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Foot Ankle Int. 2014 Oct;35(10):996-1001. doi: 10.1177/1071100714543649. Epub 2014 Aug 7.

Charcot arthropathy of the foot and ankle in patients with idiopathic neuropathy.

Author information

1
Department of Orthopedics, Emory University School of Medicine, Atlanta, GA, USA.
2
Department of Orthopedics, Baylor University Medical Center, Dallas, TX, USA.
3
Department of Orthopedics, Brantford General Hospital, Brantford, ON, Canada.
4
Department of Orthopedics, Baylor University Medical Center, Dallas, TX, USA james.brodsky@baylorhealth.edu.

Abstract

BACKGROUND:

Charcot neuroarthropathy in the developed countries is primarily associated with diabetic neuropathy. This study investigated a series of patients with Charcot arthropathy associated with idiopathic peripheral neuropathy to evaluate the natural history in these patients and to evaluate the efficacy of a treatment protocol used for diabetic Charcot joints.

METHODS:

The records and radiographs of patients with Charcot arthropathy of the foot and ankle treated between 1986 and 2009 were retrospectively reviewed. Patients with known causes of or risk factors for peripheral neuropathy were excluded, identifying 82 feet in 59 patients with idiopathic neuropathy. Twenty-three (39%) were bilateral. The average age was 76 years and the average follow-up was 60 months. Data were analyzed for medical history and diagnoses, medications, anatomic classification of Charcot arthropathy, history of ulcerations, ambulatory status, shoe wear and bracing, and operative interventions. Patient care was based on previous published treatment algorithms, based on conservative management with operative intervention reserved for nonhealing ulcers, infection, and/or nonplantigrade, unbraceable feet. Therapeutic success was a plantigrade foot with healed soft tissue envelope that allowed weight-bearing.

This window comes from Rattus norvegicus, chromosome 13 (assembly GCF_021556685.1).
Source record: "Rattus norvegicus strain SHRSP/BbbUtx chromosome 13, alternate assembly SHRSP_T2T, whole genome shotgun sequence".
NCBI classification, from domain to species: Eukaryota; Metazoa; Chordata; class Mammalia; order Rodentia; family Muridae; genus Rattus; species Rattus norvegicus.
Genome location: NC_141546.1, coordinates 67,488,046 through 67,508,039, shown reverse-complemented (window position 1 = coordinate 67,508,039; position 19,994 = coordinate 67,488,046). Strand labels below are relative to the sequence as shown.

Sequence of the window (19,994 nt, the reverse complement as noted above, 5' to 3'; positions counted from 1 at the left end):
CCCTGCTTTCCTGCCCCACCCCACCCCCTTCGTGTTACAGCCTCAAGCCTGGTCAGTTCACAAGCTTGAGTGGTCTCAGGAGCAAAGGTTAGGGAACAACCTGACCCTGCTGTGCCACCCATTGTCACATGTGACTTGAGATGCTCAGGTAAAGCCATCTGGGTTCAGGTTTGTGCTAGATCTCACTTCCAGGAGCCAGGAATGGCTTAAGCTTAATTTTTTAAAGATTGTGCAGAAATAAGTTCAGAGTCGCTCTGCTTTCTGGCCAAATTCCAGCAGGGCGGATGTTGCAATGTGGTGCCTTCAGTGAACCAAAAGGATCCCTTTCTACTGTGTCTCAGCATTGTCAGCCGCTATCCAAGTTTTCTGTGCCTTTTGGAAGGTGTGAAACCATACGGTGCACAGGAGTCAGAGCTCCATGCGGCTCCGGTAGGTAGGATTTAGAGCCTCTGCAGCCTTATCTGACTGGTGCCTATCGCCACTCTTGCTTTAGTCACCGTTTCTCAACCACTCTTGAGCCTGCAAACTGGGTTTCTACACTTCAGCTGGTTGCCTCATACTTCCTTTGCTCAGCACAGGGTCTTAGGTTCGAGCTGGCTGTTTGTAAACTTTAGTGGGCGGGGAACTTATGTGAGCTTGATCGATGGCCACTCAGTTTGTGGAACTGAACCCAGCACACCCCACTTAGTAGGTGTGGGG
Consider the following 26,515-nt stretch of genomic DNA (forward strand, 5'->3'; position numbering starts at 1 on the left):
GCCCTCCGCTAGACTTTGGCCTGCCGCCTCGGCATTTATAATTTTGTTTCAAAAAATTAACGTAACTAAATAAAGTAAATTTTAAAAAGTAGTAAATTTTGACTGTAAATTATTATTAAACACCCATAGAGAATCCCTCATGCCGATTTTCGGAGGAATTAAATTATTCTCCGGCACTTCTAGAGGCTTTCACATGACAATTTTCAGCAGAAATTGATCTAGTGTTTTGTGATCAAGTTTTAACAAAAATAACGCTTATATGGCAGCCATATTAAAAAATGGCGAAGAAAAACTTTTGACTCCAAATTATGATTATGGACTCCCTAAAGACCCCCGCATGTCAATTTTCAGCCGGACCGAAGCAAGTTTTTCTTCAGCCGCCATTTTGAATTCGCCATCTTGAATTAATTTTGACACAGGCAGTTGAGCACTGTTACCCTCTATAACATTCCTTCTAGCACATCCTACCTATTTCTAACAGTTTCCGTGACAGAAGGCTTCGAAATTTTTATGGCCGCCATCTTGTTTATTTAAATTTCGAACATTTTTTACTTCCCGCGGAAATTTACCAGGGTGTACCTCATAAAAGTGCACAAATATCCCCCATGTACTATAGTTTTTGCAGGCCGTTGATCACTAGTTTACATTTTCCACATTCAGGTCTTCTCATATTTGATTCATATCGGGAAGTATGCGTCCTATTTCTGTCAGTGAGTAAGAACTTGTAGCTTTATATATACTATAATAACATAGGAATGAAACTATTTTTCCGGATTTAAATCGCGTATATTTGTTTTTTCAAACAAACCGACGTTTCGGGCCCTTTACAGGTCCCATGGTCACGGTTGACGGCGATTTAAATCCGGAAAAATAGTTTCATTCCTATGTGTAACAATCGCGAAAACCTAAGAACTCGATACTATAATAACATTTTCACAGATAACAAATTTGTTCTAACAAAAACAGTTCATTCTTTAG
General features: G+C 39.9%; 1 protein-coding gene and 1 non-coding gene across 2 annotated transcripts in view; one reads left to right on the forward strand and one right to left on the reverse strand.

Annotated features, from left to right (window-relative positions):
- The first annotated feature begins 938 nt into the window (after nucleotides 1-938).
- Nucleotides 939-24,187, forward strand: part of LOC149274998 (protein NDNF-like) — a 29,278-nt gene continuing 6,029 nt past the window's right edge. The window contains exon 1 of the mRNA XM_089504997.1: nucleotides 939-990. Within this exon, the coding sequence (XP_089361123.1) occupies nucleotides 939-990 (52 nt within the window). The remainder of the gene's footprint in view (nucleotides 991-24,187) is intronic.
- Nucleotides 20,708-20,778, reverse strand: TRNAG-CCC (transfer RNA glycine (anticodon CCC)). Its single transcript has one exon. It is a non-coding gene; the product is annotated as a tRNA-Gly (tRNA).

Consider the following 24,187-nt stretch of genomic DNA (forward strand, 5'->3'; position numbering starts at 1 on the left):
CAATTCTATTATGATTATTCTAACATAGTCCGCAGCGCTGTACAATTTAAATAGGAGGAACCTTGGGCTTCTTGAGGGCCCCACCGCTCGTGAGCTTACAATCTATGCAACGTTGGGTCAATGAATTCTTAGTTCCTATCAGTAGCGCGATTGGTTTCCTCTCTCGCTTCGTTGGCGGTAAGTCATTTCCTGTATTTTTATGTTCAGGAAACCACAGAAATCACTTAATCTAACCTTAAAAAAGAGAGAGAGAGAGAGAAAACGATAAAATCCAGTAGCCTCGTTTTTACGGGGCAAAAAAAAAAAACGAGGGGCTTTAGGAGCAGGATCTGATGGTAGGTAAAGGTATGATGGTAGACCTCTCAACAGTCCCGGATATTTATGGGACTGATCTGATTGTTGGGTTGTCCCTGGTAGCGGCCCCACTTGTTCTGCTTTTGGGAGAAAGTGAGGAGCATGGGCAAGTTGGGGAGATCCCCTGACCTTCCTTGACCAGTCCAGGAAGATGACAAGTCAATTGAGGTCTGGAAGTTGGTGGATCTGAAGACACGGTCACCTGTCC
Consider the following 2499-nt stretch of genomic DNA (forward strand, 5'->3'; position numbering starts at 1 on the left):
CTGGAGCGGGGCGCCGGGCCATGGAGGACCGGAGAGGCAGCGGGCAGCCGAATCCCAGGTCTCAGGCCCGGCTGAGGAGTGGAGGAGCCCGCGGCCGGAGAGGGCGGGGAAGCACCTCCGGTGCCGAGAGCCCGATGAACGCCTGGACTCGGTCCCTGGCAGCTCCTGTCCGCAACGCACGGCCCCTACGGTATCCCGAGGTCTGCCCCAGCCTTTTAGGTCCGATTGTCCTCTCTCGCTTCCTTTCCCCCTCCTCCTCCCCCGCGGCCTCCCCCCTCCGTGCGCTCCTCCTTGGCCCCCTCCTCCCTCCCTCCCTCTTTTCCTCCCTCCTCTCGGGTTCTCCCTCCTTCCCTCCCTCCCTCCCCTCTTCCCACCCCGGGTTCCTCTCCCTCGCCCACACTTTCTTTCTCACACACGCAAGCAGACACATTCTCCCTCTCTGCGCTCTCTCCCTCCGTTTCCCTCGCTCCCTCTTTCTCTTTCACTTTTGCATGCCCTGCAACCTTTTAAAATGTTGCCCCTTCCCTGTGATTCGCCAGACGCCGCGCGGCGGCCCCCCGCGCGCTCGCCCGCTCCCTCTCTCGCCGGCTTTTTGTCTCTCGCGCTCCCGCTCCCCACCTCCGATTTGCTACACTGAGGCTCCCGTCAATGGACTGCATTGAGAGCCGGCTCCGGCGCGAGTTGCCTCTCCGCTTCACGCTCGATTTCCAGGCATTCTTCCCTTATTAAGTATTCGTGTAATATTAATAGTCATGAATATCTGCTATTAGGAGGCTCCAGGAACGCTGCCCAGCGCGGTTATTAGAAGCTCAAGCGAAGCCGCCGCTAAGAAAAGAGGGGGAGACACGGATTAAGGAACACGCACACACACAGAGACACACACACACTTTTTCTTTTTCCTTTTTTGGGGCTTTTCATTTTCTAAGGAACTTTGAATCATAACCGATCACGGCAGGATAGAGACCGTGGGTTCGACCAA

RESULTS:

In all, 55% involved the midfoot (type 1), 34% the hindfoot (type 2), and 11% the ankle, (type 3A). Seventy-one of 82 feet were successfully treated at the time of last follow-up. Thirty-six feet (43%) were treated nonoperatively with success in 33 (92%). Forty-six of 82 feet required operative intervention, with success at last follow-up in 38 (83%). There were 8 operative failures resulting in 2 transtibial amputations and 6 feet with persistent ulceration.

CONCLUSIONS:

This series of patients with Charcot arthropathy associated with idiopathic neuropathy demonstrated a wider spectrum of Charcot arthropathy of the foot and ankle than has been previously recognized or documented. At the present time, heightened awareness is needed to promote accurate diagnosis and appropriate treatment in nondiabetic patients with Charcot arthropathy.

LEVEL OF EVIDENCE:

Level IV, retrospective case series.

KEYWORDS:

Charcot arthropathy; idiopathic neuropathy

PMID:
25104748
DOI:
10.1177/1071100714543649
[Indexed for MEDLINE]

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